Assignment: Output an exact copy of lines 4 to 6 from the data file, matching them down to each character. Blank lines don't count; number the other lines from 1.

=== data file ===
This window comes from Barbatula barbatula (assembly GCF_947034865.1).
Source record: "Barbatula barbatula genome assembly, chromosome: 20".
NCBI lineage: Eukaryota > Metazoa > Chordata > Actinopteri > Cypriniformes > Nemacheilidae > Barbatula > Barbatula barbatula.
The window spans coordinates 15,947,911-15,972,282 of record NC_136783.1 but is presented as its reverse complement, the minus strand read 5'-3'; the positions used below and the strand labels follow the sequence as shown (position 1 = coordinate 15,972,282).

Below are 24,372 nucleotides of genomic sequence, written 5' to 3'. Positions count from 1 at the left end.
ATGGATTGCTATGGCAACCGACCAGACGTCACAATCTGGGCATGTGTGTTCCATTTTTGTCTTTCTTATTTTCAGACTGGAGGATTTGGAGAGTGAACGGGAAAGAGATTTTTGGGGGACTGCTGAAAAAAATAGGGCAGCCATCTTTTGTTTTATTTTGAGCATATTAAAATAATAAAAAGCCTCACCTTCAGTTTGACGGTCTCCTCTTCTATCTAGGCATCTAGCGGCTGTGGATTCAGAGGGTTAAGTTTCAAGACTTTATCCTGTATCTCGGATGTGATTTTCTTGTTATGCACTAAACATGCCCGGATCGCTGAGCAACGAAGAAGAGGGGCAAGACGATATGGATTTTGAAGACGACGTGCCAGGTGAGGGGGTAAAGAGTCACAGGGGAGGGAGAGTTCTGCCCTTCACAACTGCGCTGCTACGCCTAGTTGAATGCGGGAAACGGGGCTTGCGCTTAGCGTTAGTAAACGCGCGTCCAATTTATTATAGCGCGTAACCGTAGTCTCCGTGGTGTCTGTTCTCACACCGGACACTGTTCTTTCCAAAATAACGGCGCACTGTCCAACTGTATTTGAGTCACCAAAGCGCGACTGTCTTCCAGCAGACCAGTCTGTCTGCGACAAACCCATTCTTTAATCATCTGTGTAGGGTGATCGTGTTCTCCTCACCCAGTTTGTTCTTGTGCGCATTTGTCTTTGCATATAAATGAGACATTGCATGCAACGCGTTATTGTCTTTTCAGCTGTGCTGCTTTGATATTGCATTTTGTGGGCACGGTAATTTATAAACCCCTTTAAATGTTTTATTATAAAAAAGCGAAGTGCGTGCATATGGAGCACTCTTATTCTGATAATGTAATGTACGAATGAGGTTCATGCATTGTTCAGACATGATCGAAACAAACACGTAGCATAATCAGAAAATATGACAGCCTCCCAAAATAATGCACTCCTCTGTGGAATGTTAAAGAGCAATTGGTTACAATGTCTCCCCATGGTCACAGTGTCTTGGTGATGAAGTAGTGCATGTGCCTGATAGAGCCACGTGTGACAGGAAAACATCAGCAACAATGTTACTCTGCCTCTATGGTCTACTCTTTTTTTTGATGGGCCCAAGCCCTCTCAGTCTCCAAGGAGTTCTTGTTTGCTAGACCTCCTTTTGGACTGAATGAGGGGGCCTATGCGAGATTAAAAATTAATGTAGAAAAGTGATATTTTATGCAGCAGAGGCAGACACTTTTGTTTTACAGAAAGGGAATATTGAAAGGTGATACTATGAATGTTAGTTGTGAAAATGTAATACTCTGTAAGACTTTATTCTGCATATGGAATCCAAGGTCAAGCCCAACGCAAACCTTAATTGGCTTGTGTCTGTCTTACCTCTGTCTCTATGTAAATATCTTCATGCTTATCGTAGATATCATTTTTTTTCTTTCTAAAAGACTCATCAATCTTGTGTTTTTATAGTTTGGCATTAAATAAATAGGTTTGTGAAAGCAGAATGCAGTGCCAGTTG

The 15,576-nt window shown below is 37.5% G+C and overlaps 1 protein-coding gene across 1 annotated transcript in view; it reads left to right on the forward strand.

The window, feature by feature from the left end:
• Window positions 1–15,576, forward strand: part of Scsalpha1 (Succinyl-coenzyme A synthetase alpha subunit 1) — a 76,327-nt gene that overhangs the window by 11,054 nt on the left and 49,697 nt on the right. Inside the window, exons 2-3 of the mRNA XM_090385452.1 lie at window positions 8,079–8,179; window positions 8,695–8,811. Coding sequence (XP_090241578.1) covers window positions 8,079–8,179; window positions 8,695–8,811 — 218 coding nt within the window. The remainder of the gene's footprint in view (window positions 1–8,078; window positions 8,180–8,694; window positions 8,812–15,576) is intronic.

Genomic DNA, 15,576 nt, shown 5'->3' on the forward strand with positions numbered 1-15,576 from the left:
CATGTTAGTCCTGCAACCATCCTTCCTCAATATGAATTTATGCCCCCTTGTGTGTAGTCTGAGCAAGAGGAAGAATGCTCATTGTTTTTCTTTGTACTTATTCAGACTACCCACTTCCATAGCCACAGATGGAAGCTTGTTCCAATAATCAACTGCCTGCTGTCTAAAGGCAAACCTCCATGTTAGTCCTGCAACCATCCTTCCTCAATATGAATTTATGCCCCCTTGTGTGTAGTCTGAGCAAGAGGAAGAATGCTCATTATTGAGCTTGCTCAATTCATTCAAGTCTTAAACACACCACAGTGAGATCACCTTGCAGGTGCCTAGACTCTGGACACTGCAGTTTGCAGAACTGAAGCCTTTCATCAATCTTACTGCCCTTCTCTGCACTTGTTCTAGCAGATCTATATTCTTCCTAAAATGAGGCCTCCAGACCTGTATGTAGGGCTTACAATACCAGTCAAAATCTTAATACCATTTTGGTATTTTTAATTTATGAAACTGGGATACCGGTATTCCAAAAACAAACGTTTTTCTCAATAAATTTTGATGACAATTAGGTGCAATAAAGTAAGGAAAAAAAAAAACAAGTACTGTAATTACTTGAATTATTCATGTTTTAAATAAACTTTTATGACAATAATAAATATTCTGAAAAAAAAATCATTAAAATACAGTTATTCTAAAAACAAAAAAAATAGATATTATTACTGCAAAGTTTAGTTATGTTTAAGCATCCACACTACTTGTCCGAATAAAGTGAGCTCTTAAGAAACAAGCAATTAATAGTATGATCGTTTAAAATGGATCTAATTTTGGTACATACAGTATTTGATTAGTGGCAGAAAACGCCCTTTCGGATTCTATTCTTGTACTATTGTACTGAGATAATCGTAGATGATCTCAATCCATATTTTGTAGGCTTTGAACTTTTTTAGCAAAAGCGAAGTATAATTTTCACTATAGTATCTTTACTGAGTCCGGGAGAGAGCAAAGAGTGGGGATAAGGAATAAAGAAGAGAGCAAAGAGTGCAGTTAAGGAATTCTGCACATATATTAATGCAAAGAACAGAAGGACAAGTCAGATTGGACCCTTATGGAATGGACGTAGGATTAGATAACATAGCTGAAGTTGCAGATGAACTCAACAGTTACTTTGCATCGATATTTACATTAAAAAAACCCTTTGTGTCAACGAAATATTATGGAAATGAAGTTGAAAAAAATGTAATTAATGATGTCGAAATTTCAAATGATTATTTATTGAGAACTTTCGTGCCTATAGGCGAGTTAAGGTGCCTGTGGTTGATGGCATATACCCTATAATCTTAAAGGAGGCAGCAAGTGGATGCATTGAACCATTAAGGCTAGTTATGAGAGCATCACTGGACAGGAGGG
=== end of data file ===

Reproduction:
The window spans coordinates 15,947,911-15,972,282 of record NC_136783.1 but is presented as its reverse complement, the minus strand read 5'-3'; the positions used below and the strand labels follow the sequence as shown (position 1 = coordinate 15,972,282).

Below are 24,372 nucleotides of genomic sequence, written 5' to 3'. Positions count from 1 at the left end.
ATGGATTGCTATGGCAACCGACCAGACGTCACAATCTGGGCATGTGTGTTCCATTTTTGTCTTTCTTATTTTCAGACTGGAGGATTTGGAGAGTGAACGGGAAAGAGATTTTTGGGGGACTGCTGAAAAAAATAGGGCAGCCATCTTTTGTTTTATTTTGAGCATATTAAAATAATAAAAAGCCTCACCTTCAGTTTGACGGTCTCCTCTTCTATCTAGGCATCTAGCGGCTGTGGATTCAGAGGGTTAAGTTTCAAGACTTTATCCTGTATCTCGGATGTGATTTTCTTGTTATGCACTAAACATGCCCGGATCGCTGAGCAACGAAGAAGAGGGGCAAGACGATATGGATTTTGAAGACGACGTGCCAGGTGAGGGGGTAAAGAGTCACAGGGGAGGGAGAGTTCTGCCCTTCACAACTGCGCTGCTACGCCTAGTTGAATGCGGGAAACGGGGCTTGCGCTTAGCGTTAGTAAACGCGCGTCCAATTTATTATAGCGCGTAACCGTAGTCTCCGTGGTGTCTGTTCTCACACCGGACACTGTTCTTTCCAAAATAACGGCGCACTGTCCAACTGTATTTGAGTCACCAAAGCGCGACTGTCTTCCAGCAGACCAGTCTGTCTGCGACAAACCCATTCTTTAATCATCTGTGTAGGGTGATCGTGTTCTCCTCACCCAGTTTGTTCTTGTGCGCATTTGTCTTTGCATATAAATGAGACATTGCATGCAACGCGTTATTGTCTTTTCAGCTGTGCTGCTTTGATATTGCATTTTGTGGGCACGGTAATTTATAAACCCCTTTAAATGTTTTATTATAAAAAAGCGAAGTGCGTGCATATGGAGCACTCTTATTCTGATAATGTAATGTACGAATGAGGTTCATGCATTGTTCAGACATGATCGAAACAAACACGTAGCATAATCAGAAAATATGACAGCCTCCCAAAATAATGCACTCCTCTGTGGAATGTTAAAGAGCAATTGGTTACAATGTCTCCCCATGGTCACAGTGTCTTGGTGATGAAGTAGTGCATGTGCCTGATAGAGCCACGTGTGACAGGAAAACATCAGCAACAATGTTACTCTGCCTCTATGGTCTACTCTTTTTTTTGATGGGCCCAAGCCCTCTCAGTCTCCAAGGAGTTCTTGTTTGCTAGACCTCCTTTTGGACTGAATGAGGGGGCCTATGCGAGATTAAAAATTAATGTAGAAAAGTGATATTTTATGCAGCAGAGGCAGACACTTTTGTTTTACAGAAAGGGAATATTGAAAGGTGATACTATGAATGTTAGTTGTGAAAATGTAATACTCTGTAAGACTTTATTCTGCATATGGAATCCAAGGTCAAGCCCAACGCAAACCTTAATTGGCTTGTGTCTGTCTTACCTCTGTCTCTATGTAAATATCTTCATGCTTATCGTAGATATCATTTTTTTTCTTTCTAAAAGACTCATCAATCTTGTGTTTTTATAGTTTGGCATTAAATAAATAGGTTTGTGAAAGCAGAATGCAGTGCCAGTTG